AOL PICK from our Editors
With Sedona providing so much nourishment for the soul, feeding the body never held much priority. Restaurants tended to be of the hearty, rib-sticking variety common throughout the American West. That began to change during the last 10 to 15 years, as a more eclectic cuisine emerged. More chef-operated eateries sprang up, putting a creative, Southwestern twist on old favorites. Recently there’s been a return to the agricultural roots of the Verde Valley, with restaurants using locally grown food and pairing meals with locally produced wine. Jeff Smedstad of Elote Café and Ivan Flowers of Fournos are examples of award-winning chefs leaving large venues behind to open up their dream restaurants.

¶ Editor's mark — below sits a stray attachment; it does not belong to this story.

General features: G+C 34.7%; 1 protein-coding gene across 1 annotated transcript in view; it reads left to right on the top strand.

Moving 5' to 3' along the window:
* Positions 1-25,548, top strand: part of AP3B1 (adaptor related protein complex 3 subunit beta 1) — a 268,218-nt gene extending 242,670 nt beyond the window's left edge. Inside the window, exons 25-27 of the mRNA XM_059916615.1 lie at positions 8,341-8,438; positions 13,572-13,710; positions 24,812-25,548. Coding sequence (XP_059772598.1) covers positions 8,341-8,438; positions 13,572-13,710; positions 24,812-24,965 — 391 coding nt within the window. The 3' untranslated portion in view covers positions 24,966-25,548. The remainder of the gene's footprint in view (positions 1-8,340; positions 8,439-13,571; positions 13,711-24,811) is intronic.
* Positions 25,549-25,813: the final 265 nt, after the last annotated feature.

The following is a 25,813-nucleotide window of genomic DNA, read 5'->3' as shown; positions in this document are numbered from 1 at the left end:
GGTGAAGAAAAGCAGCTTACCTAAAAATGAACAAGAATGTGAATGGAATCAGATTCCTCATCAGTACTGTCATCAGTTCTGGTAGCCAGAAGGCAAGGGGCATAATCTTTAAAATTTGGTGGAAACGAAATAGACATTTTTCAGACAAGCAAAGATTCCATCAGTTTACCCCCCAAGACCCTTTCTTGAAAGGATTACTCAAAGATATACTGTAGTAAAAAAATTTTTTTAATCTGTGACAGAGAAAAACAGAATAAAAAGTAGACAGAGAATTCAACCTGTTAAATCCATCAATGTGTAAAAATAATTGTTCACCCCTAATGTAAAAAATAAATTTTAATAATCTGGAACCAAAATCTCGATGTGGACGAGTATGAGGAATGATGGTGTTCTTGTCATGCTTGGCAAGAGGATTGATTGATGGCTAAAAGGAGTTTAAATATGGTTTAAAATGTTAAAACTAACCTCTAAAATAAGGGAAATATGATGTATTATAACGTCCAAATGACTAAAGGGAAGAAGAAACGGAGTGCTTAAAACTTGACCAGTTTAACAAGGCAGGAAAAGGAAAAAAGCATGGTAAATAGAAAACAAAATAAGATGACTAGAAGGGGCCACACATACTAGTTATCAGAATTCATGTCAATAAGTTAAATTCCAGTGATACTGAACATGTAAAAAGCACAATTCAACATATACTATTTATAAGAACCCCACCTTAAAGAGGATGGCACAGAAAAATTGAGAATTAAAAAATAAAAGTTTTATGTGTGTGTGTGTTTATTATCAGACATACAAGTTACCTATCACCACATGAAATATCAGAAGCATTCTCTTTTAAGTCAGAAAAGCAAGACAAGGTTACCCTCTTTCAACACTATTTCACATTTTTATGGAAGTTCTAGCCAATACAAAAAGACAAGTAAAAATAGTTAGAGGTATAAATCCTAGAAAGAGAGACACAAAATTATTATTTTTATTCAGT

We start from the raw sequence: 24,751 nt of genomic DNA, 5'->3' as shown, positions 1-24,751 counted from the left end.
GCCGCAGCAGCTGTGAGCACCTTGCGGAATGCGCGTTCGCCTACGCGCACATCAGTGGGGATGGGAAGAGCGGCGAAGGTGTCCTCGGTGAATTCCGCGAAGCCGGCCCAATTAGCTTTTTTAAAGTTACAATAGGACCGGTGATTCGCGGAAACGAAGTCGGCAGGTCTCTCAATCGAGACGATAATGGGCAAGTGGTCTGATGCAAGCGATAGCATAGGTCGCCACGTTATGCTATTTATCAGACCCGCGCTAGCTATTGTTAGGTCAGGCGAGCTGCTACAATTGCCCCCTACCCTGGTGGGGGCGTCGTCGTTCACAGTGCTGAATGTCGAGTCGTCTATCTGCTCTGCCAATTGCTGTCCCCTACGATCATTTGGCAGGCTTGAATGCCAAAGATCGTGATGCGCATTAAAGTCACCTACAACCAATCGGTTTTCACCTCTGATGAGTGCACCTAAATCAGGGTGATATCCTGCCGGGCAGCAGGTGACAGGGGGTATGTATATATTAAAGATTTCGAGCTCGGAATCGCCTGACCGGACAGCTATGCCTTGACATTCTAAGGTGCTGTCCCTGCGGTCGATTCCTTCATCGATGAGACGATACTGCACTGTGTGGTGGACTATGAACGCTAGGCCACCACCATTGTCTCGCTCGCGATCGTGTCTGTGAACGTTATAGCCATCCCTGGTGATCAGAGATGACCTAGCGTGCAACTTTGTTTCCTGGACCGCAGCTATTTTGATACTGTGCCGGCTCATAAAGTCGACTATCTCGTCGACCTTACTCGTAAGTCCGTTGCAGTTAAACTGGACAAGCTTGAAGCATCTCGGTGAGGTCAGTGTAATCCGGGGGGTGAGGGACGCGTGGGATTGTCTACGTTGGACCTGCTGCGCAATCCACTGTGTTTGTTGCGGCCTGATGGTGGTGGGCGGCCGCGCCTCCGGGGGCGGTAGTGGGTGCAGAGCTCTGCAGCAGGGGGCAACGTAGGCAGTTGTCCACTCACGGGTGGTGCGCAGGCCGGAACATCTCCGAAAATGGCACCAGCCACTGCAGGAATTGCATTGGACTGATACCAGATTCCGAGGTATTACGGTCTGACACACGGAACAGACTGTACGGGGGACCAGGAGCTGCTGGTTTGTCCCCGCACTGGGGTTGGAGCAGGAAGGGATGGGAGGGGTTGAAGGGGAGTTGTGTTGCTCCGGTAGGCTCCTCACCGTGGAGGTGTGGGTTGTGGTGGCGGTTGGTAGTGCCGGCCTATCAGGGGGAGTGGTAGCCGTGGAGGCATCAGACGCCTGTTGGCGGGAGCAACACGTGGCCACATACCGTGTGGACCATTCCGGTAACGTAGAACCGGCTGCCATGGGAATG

Neighborhood: West Sedona Price: Expensive
With only 10 tables this place rewrites the book on intimate, yet, delightfully, it never feels crowded. Must be the personal touch, since Chef Ivan Flowers does all the cooking himself in an open kitchen and makes a point to stop by every table. The warm bread with a divine parmesan-garlic-spinach dipping sauce sets the tone for the vibrant Mediterranean-Italian-New American creations set to follow. The creamy, mushroom-infused lobster bisque is always a crowd-pleaser. And if you can catch Barramundi on the menu, pan seared with skin on in a rosemary citrus glaze with English peas and roasted tomatoes, order it immediately. Cash and checks only. Fournos opens for dinner only on Thursday, Friday, Saturday and Monday.
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Neighborhood: West Sedona Price: Expensive